Later, after the defense attorney wept and the judge put away his robe and the jurors drove home in the fading light, the consequences of war hung over this town of 1,845 like wood smoke on an autumn eve. Fourteen months earlier, a young woman lay down with a terrible burden. She was pregnant. Her fiancé, Jessie Bratcher, was so thrilled he kissed the home pregnancy test kit. He researched how a baby develops and what the mother should eat. But Celena Davis was not sure the child was his. As Bratcher sat on the foot of their bed, she told him that two months earlier, she had been raped.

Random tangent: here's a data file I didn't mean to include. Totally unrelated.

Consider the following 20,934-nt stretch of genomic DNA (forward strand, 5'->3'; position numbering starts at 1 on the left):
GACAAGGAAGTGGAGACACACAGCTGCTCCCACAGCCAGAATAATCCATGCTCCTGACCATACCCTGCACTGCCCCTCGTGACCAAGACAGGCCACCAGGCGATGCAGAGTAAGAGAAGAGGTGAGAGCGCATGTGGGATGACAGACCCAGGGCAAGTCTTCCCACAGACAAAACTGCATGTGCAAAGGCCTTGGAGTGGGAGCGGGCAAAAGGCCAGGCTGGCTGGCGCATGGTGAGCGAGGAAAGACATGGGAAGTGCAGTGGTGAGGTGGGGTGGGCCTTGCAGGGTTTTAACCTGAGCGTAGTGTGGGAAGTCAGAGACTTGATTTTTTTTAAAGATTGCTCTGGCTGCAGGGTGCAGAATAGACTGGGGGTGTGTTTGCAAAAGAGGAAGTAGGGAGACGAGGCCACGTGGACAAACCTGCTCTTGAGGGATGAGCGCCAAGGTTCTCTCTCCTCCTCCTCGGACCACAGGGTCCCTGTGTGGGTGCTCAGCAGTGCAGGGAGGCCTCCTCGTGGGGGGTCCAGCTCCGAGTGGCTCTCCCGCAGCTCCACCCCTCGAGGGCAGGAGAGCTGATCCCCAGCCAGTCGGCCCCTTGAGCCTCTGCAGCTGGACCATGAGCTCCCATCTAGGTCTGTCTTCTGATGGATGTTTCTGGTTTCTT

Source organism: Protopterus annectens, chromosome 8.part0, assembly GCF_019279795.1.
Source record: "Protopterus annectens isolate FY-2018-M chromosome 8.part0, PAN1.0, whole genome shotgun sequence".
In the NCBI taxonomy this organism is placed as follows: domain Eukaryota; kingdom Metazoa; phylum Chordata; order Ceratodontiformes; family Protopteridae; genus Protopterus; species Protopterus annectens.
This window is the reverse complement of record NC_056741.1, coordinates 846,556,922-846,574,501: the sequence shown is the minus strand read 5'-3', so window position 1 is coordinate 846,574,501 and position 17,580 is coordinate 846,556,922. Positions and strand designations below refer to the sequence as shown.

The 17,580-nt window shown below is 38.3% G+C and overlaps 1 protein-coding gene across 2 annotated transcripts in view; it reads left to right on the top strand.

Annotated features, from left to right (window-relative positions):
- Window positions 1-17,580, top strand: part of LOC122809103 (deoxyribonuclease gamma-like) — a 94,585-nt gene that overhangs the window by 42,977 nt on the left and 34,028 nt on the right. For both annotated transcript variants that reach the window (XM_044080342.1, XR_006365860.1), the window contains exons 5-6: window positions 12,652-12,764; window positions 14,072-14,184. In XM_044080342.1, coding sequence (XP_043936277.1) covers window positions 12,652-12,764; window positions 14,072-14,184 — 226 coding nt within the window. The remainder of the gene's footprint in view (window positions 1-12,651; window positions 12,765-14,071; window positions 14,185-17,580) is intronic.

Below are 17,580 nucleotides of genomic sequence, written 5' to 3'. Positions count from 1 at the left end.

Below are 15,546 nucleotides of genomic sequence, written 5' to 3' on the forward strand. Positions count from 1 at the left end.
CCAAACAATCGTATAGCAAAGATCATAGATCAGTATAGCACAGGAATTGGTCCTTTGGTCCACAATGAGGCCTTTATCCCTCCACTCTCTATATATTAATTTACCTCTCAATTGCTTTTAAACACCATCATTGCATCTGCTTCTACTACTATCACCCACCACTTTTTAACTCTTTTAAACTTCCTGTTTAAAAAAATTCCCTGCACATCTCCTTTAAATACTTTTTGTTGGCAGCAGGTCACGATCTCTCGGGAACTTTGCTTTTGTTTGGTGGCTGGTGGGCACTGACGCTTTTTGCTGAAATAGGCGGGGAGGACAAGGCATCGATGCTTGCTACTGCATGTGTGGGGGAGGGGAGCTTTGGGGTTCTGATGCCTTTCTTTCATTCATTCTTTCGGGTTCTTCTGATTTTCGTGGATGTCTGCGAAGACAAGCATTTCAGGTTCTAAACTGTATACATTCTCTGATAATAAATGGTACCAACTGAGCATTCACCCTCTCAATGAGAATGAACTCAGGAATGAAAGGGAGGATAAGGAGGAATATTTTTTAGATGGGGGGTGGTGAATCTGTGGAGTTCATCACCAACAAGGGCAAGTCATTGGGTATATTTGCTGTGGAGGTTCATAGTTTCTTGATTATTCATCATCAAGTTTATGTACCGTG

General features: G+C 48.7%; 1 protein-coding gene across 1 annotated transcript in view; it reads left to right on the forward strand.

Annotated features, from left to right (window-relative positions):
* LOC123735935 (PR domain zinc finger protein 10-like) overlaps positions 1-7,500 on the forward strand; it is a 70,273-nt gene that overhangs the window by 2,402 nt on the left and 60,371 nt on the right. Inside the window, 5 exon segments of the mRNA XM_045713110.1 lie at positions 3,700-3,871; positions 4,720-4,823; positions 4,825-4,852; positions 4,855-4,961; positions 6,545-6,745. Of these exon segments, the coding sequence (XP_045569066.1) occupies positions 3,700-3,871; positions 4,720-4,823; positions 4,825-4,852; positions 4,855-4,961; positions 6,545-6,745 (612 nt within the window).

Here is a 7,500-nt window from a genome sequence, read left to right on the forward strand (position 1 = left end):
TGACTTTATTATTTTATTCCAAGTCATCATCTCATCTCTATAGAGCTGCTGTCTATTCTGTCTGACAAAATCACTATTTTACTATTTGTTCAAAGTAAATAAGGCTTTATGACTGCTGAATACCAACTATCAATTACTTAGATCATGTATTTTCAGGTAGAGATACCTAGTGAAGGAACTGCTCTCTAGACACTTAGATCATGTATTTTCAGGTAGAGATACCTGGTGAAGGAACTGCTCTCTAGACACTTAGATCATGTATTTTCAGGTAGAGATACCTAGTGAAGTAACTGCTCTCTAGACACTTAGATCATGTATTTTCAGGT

He returned for her in his pickup and drove east to Boise. They went to a movie, “The Dark Knight.” He had “Celena” tattooed on his arm and they returned home late. By 9 the next morning, Aug. 16, 2008, Bratcher shook Celena, “Get up, get up.” He wanted to confront the man she identified as the rapist. Bratcher drove to Ace Hardware, paid $10 for a background check and bought a .45-caliber semiautomatic handgun with extra ammo. He was shaking. Back in the truck, as he jammed bullets into the magazine, Bratcher told Celena she had a choice: go to the police or confront Jose Ceja Medina. “Police,” she said. But it was Saturday and the John Day police station was locked. Dispatchers inside saw the couple try the door, then leave. Minutes later, they stood in an open doorway of Ceja Medina’s home. His nephew, Fernando Ceja, a Prairie High ninth-grader, was inside messaging friends on MySpace. He fetched his uncle, doing laundry down the hall. Ceja Medina wore only running shorts. The three adults stood in the yard, shouting. Celena cried uncontrollably. Ceja Medina denied knowing her. Then, he said it was sex, not rape. If there was a child, he said, he would take responsibility. Bratcher pulled the gun from his back pocket and fired 10 times as Ceja Medina ran, hitting him in the buttocks, hip, waist, shin and, fatally, in the head. A neighbor heard it: “Boom, boom, boom, boom, boom … .”